Jepson eFlora: Taxon page
Vascular Plants of California
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Azolla microphylla

Higher Taxonomy
Family: AzollaceaeView Description 
Habit: Plant free-floating or stranded on mud, generally 1--5 cm, often fan-shaped; roots pendent from stem forks, unbranched. Stem: forked repeatedly or pinnate, thread-like, easily fragmented at joints. Leaf: alternate, in 2 rows, sessile, often overlapped, 0.5--1.5 mm, seemingly paired but actually of 2 +- round to ovate lobes; upper lobe floating or emergent, thick, +- green or +- red, margin +- white, adaxial surface smooth or generally with papillae; lower lobe submersed, generally +- larger, thinner, +- white. Sporangia: in seemingly axillary cases of 2 kinds, cases generally in pairs of 1 kind. Male Sporangium Case: 1.2--2 mm diam, spheric; tip dark-pointed; wall transparent; sporangia generally 20--100+, long-stalked; spores 32 or 64, spheric, in generally 3--6 barbed masses. Female Sporangium Case: 0.2--0.4 mm diam, hemispheric or spheric; tip obtuse, covered by dark, conic, spongy structures that aid in flotation; wall +- opaque; sporangium 1, sessile; spore 1, spheric.
Genera In Family: 1 genus, +- 6 species: +- worldwide. Note: When Salvinia and Azolla in same family, the name is Salviniaceae.
Unabridged Note: Barbs evidently on neither sporangia nor spores, but on cells surrounding spore masses. If Salvinia is included in the same family with Azolla, as is sometimes done, the name for the inclusive family would be Salviniaceae.
eFlora Treatment Author: Alan R. Smith & Andy Murdock
Scientific Editor: Thomas J. Rosatti.
Genus: AzollaView DescriptionDichotomous Key

Etymology: (Greek: dry kill, from plant death in dried habitats) Note: Used as green manure in rice paddies because of nitrogen-fixing algae in upper leaf lobe; species identification difficult, depends in part on fertile material (generally 0 on herbarium specimens). Species hybridize in culture.
Unabridged Note: Evard & Van Hove (2004) treated Azolla microphylla as a synonym of Azolla filiculoides, suggesting that plants here called Azolla microphylla might instead belong to Azolla cristata Kaulf., although no California material was referred to this sp. by them.
Reference: Reid et al. 2006 Int J Pl Sci 167:529--538
Unabridged Reference: Perkins et al. 1985 Scanning Electron Microscopy 1985(IV):1719--1734; Evard & Van Hove 2004 Syst. Geogr. Pl. 74:301--318
Azolla microphylla Kaulf.
Habit: Plant green or blue-green to dark red. Stem: prostrate, generally 1--1.3 cm; internodes < 1 mm. Leaf: with generally conspicuous papillae on upper leaf lobe. Sporangium Case: male and female, often 0, female with equatorial girdle, wall +- smooth to pitted.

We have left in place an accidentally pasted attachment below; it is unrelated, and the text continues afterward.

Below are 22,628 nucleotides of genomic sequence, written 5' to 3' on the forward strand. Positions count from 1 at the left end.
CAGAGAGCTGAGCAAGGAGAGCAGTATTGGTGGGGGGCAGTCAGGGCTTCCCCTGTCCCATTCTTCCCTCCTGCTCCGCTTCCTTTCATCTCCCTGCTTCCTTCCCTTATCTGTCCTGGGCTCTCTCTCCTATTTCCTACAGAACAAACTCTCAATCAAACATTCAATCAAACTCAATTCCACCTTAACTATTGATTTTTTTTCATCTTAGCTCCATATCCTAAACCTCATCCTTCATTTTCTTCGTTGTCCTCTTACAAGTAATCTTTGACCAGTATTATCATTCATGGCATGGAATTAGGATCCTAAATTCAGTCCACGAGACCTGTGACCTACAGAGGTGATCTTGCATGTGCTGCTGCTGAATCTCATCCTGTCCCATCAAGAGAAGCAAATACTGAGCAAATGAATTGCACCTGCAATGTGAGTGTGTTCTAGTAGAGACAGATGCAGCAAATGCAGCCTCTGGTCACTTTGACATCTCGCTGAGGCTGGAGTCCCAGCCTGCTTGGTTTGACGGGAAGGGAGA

Ecology: Ponds, slow streams; Elevation: < 1200 m. Bioregional Distribution: n&s SNH, GV, CCo, SnFrB, SnBr, SNE; Distribution Outside California: to British Columbia, central United States, South America. Note: Geog +- uncertain due to confusion with Azolla filiculoides.
Synonyms: Azolla mexicana C. Presl
Jepson eFlora Author: Alan R. Smith & Andy Murdock
Reference: Reid et al. 2006 Int J Pl Sci 167:529--538
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Listed on CNPS Rare Plant Inventory

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Citation for this treatment: Alan R. Smith & Andy Murdock 2012, Azolla microphylla, in Jepson Flora Project (eds.) Jepson eFlora,, accessed on October 15, 2019.

Citation for the whole project: Jepson Flora Project (eds.) 2019, Jepson eFlora,, accessed on October 15, 2019.

No expert verified images found for Azolla microphylla.

Geographic subdivisions for Azolla microphylla:
n&s SNH, GV, CCo, SnFrB, SnBr, SNE
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map of distribution 1
(Note: any qualifiers in the taxon distribution description, such as 'northern', 'southern', 'adjacent' etc., are not reflected in the map above, and in some cases indication of a taxon in a subdivision is based on a single collection or author-verified occurence).


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Data provided by the participants of the  Consortium of California Herbaria.
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All markers link to CCH specimen records. The original determination is shown in the popup window.
Blue markers indicate specimens that map to one of the expected Jepson geographic subdivisions (see left map). Purple markers indicate specimens collected from a garden, greenhouse, or other non-wild location.
Yellow markers indicate records that may provide evidence for eFlora range revision or may have georeferencing or identification issues.

CCH collections by month

Duplicates counted once; synonyms included.
Species do not include records of infraspecific taxa, if there are more than 1 infraspecific taxon in CA.
Blue line denotes eFlora flowering time.